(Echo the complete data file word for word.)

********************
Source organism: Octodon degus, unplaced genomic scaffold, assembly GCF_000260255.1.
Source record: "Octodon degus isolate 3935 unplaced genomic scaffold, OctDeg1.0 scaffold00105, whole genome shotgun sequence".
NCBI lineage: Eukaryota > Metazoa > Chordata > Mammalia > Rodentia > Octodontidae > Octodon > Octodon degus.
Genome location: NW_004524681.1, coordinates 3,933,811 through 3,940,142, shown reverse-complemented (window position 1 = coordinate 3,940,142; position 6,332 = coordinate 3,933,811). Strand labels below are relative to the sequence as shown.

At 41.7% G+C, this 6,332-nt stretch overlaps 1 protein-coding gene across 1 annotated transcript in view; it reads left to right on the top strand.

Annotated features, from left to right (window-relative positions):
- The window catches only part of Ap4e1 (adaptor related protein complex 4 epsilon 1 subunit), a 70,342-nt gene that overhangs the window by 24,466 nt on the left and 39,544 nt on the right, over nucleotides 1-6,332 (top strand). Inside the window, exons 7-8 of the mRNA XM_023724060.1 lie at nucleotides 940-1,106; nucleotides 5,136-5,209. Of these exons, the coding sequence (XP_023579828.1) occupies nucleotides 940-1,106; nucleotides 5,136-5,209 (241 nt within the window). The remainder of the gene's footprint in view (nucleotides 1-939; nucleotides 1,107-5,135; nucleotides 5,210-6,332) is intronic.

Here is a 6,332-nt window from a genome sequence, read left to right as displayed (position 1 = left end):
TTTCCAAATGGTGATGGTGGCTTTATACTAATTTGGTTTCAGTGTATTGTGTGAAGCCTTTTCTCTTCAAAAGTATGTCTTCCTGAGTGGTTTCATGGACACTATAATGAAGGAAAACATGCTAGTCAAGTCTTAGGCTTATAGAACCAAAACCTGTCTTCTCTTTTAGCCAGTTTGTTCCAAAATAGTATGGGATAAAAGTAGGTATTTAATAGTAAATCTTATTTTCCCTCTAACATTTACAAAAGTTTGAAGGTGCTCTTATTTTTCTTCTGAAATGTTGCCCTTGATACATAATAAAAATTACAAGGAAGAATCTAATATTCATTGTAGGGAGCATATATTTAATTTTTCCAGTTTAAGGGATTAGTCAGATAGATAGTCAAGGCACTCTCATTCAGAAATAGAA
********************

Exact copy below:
Source organism: Octodon degus, unplaced genomic scaffold, assembly GCF_000260255.1.
Source record: "Octodon degus isolate 3935 unplaced genomic scaffold, OctDeg1.0 scaffold00105, whole genome shotgun sequence".
NCBI lineage: Eukaryota > Metazoa > Chordata > Mammalia > Rodentia > Octodontidae > Octodon > Octodon degus.
Genome location: NW_004524681.1, coordinates 3,933,811 through 3,940,142, shown reverse-complemented (window position 1 = coordinate 3,940,142; position 6,332 = coordinate 3,933,811). Strand labels below are relative to the sequence as shown.

At 41.7% G+C, this 6,332-nt stretch overlaps 1 protein-coding gene across 1 annotated transcript in view; it reads left to right on the top strand.

Annotated features, from left to right (window-relative positions):
- The window catches only part of Ap4e1 (adaptor related protein complex 4 epsilon 1 subunit), a 70,342-nt gene that overhangs the window by 24,466 nt on the left and 39,544 nt on the right, over nucleotides 1-6,332 (top strand). Inside the window, exons 7-8 of the mRNA XM_023724060.1 lie at nucleotides 940-1,106; nucleotides 5,136-5,209. Of these exons, the coding sequence (XP_023579828.1) occupies nucleotides 940-1,106; nucleotides 5,136-5,209 (241 nt within the window). The remainder of the gene's footprint in view (nucleotides 1-939; nucleotides 1,107-5,135; nucleotides 5,210-6,332) is intronic.

Here is a 6,332-nt window from a genome sequence, read left to right as displayed (position 1 = left end):
TTTCCAAATGGTGATGGTGGCTTTATACTAATTTGGTTTCAGTGTATTGTGTGAAGCCTTTTCTCTTCAAAAGTATGTCTTCCTGAGTGGTTTCATGGACACTATAATGAAGGAAAACATGCTAGTCAAGTCTTAGGCTTATAGAACCAAAACCTGTCTTCTCTTTTAGCCAGTTTGTTCCAAAATAGTATGGGATAAAAGTAGGTATTTAATAGTAAATCTTATTTTCCCTCTAACATTTACAAAAGTTTGAAGGTGCTCTTATTTTTCTTCTGAAATGTTGCCCTTGATACATAATAAAAATTACAAGGAAGAATCTAATATTCATTGTAGGGAGCATATATTTAATTTTTCCAGTTTAAGGGATTAGTCAGATAGATAGTCAAGGCACTCTCATTCAGAAATAGAA